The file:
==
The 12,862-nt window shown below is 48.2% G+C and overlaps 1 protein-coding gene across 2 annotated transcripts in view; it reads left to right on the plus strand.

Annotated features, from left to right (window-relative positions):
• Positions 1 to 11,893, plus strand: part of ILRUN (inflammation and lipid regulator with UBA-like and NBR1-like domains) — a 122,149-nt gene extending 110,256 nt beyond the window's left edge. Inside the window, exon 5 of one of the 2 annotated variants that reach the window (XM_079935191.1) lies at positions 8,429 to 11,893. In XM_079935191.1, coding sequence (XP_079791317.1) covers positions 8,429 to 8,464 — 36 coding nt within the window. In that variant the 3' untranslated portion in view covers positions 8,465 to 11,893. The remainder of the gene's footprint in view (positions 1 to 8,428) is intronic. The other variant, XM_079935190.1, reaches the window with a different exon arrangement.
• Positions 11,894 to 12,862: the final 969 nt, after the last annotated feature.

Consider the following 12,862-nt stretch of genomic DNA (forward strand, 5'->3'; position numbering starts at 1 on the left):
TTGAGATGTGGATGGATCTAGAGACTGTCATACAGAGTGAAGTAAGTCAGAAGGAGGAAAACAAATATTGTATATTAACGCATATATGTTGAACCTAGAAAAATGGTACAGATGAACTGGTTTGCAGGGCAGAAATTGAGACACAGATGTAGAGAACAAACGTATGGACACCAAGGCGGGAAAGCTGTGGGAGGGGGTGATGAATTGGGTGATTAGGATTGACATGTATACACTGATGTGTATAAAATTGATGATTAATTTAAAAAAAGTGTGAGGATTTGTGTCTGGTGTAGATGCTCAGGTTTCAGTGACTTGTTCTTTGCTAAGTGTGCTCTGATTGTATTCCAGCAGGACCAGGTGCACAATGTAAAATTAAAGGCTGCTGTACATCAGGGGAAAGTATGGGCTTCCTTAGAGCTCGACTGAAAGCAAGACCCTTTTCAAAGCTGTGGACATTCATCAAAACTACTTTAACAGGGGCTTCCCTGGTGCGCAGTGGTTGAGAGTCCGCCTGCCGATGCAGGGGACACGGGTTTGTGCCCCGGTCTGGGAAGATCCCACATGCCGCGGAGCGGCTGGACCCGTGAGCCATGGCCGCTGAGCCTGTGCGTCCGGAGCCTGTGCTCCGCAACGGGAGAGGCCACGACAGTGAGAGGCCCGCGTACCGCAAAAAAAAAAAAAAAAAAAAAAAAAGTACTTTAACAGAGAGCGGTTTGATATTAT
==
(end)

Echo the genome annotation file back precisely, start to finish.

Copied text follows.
The 12,862-nt window shown below is 48.2% G+C and overlaps 1 protein-coding gene across 2 annotated transcripts in view; it reads left to right on the plus strand.

Annotated features, from left to right (window-relative positions):
• Positions 1 to 11,893, plus strand: part of ILRUN (inflammation and lipid regulator with UBA-like and NBR1-like domains) — a 122,149-nt gene extending 110,256 nt beyond the window's left edge. Inside the window, exon 5 of one of the 2 annotated variants that reach the window (XM_079935191.1) lies at positions 8,429 to 11,893. In XM_079935191.1, coding sequence (XP_079791317.1) covers positions 8,429 to 8,464 — 36 coding nt within the window. In that variant the 3' untranslated portion in view covers positions 8,465 to 11,893. The remainder of the gene's footprint in view (positions 1 to 8,428) is intronic. The other variant, XM_079935190.1, reaches the window with a different exon arrangement.
• Positions 11,894 to 12,862: the final 969 nt, after the last annotated feature.

Consider the following 12,862-nt stretch of genomic DNA (forward strand, 5'->3'; position numbering starts at 1 on the left):
TTGAGATGTGGATGGATCTAGAGACTGTCATACAGAGTGAAGTAAGTCAGAAGGAGGAAAACAAATATTGTATATTAACGCATATATGTTGAACCTAGAAAAATGGTACAGATGAACTGGTTTGCAGGGCAGAAATTGAGACACAGATGTAGAGAACAAACGTATGGACACCAAGGCGGGAAAGCTGTGGGAGGGGGTGATGAATTGGGTGATTAGGATTGACATGTATACACTGATGTGTATAAAATTGATGATTAATTTAAAAAAAGTGTGAGGATTTGTGTCTGGTGTAGATGCTCAGGTTTCAGTGACTTGTTCTTTGCTAAGTGTGCTCTGATTGTATTCCAGCAGGACCAGGTGCACAATGTAAAATTAAAGGCTGCTGTACATCAGGGGAAAGTATGGGCTTCCTTAGAGCTCGACTGAAAGCAAGACCCTTTTCAAAGCTGTGGACATTCATCAAAACTACTTTAACAGGGGCTTCCCTGGTGCGCAGTGGTTGAGAGTCCGCCTGCCGATGCAGGGGACACGGGTTTGTGCCCCGGTCTGGGAAGATCCCACATGCCGCGGAGCGGCTGGACCCGTGAGCCATGGCCGCTGAGCCTGTGCGTCCGGAGCCTGTGCTCCGCAACGGGAGAGGCCACGACAGTGAGAGGCCCGCGTACCGCAAAAAAAAAAAAAAAAAAAAAAAAAGTACTTTAACAGAGAGCGGTTTGATATTAT